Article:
Healthcare workers in Ghana have received support to prevent and manage lead poisoning through UNICEF’s programme to end childhood lead poisoning. Like many lower- and middle-income countries, Ghana has environmental risks of lead exposure among the population. A major source of lead exposure is the recycling of used lead acid e-batteries which involves breaking down, carrying, and smelting of the appliance to extract the lead component. Other sources include handling and smelting of electronic waste (e-waste), traditional medicines, some cosmetic eyeliners, some local cooking utensils, and lead based paints among others. Previous studies have revealed that some children in Ghana had blood lead levels, far above the acceptable limits as recommended by the World Health Organization (Ankrah et al,1998). Children and pregnant women are especially vulnerable to the effects of lead.
Equipping healthcare providers for action
As part of efforts to reduce childhood lead poisoning, healthcare workers have been equipped to take active roles in the programme. Since November 2021, UNICEF has supported the Ghana Health Service to train health care workers on the prevention and management of lead exposures. Trainings have been conducted at both the national (using the Trainer of Trainers approach), and the regional levels. To date, over 190 healthcare providers have participated in the programme. These include doctors, physician assistants, nurses and biomedical scientists.
The programme was based on WHO’s 2021 Guidelines for Clinical Management of exposure to Lead (2021) and comprised six modules:
Introduction to lead exposures.
Lead in body systems.
Diagnosis and management of lead poisoning
Laboratory determinations - Blood lead level testing.
The role of the Poison Center in the management of lead poisoning
Prevention of lead exposure. Learners had the opportunity to practically conduct testing of blood lead levels using the Lead testing kit
“It’s was an awesome program”
“Protocols can be designed on management of lead poisoning which can be distributed to all health facilities.”
Feedback from participants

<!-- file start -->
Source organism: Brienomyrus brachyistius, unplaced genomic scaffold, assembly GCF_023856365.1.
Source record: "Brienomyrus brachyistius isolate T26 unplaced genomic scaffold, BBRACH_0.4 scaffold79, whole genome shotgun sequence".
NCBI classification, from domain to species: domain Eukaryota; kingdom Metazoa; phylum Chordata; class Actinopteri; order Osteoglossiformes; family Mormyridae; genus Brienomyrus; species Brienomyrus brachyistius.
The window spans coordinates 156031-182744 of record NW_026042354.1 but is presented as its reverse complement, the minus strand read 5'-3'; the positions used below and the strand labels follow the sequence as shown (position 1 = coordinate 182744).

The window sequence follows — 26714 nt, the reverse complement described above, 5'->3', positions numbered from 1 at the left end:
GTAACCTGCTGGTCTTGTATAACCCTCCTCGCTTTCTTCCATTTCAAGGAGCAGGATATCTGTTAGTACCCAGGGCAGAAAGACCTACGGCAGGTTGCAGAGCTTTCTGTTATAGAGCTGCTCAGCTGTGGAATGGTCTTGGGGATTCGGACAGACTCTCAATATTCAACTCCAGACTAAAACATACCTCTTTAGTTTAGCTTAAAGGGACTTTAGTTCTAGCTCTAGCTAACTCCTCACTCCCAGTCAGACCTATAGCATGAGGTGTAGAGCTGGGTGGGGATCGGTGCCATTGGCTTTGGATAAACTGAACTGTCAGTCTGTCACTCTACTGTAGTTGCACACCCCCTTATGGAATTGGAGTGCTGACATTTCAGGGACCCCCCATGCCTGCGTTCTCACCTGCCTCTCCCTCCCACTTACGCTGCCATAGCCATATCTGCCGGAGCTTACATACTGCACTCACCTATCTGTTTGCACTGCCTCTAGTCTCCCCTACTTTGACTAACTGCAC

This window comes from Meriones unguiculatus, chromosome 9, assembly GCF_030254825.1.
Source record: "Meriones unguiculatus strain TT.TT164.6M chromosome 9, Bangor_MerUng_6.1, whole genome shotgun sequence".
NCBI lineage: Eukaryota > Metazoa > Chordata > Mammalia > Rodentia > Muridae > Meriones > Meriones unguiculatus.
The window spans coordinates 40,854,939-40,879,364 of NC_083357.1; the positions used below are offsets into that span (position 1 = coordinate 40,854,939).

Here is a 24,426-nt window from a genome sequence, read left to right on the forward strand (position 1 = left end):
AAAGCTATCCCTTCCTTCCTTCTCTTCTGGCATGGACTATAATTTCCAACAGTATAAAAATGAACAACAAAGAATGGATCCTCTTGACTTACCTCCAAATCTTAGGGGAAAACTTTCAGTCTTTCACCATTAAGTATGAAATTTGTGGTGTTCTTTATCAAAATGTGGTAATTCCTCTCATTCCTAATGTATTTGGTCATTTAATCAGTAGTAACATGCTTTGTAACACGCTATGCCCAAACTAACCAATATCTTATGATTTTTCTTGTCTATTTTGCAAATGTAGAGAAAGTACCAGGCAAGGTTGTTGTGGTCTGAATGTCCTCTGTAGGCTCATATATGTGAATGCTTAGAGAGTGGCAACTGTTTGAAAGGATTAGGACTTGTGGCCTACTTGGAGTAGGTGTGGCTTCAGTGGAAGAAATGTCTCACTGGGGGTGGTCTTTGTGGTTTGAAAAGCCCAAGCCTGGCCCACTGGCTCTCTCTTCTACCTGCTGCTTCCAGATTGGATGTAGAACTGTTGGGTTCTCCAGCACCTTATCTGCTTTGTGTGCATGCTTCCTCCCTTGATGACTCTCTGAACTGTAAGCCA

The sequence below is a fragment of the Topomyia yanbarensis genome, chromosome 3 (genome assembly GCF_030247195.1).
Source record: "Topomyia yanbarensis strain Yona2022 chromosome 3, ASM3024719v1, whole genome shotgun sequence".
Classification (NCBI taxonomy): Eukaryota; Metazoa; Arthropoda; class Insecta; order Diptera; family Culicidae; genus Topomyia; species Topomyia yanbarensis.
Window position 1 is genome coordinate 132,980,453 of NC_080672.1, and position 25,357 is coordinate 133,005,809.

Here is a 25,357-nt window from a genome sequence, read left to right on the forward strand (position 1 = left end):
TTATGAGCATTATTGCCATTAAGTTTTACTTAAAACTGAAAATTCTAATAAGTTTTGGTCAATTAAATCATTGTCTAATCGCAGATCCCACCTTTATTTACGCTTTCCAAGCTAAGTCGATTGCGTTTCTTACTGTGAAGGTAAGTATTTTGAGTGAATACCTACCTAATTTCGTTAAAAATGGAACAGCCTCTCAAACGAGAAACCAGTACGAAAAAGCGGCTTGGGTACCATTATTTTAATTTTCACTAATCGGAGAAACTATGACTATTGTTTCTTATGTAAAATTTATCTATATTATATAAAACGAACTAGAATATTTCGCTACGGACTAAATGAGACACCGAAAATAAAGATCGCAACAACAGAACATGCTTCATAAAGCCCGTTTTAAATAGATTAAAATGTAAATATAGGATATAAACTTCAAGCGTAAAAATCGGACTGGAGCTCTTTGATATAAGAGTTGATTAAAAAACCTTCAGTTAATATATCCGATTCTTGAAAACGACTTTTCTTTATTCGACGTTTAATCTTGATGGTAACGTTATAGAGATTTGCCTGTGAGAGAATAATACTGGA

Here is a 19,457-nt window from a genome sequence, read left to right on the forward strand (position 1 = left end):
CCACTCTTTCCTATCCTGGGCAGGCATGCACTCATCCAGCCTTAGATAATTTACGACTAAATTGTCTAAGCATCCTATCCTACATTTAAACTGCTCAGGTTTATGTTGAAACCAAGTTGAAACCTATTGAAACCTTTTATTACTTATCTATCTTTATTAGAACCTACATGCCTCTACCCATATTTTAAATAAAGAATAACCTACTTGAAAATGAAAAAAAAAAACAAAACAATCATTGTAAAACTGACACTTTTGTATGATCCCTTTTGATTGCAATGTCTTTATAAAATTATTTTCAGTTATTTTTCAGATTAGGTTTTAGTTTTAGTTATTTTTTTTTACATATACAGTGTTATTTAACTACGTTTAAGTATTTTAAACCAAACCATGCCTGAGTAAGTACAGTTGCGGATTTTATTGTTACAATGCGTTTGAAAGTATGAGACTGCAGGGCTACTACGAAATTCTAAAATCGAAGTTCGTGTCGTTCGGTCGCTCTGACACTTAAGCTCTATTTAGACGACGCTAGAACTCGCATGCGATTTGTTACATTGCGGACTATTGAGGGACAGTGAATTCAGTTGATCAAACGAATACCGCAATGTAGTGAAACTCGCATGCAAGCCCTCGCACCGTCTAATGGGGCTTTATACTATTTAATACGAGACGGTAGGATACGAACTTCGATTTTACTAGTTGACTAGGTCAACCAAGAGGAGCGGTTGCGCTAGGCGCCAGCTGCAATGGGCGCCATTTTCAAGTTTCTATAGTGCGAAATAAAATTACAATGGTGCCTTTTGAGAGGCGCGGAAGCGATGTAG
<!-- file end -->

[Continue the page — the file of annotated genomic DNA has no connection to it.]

Surveillance on chemical exposures
A good monitoring system that can capture chemical exposures, including lead, and induce the needed response is vital to strengthening the health system in the prevention and management of chemical exposures. In October 2022, UNICEF supported health surveillance officers in the Ghana Health Service to develop data elements for reporting chemical exposures into the District Health Information Management Systems (DHIMS 2). The DHIMS 2 is used by the Ghana Health Service (GHS) for collecting, collating, analyzing, and interpreting routine health service data via online reporting. However, since its inception in 2012, the DHIMS 2 lacks the required elements for the systematic reporting of chemical events including lead exposures and poisoning in Ghana. This training serves as a platform on which to build further work to strengthen the monitoring of lead and other chemical exposures in Ghana.
A great start
Through the support of UNICEF, the Ghana Health Service has been able to conduct the first ever national training on the prevention and management of lead poisoning for healthcare providers. Supporting the national surveillance system to track chemical exposures has also been initiated. It is hoped that the knowledge and skills acquired will be scaled up to other healthcare providers in the country, and that through the training and resources to prevent, diagnose and manage lead poisonings, the healthcare system will be strengthened to support children to live in a healthier and safer environment.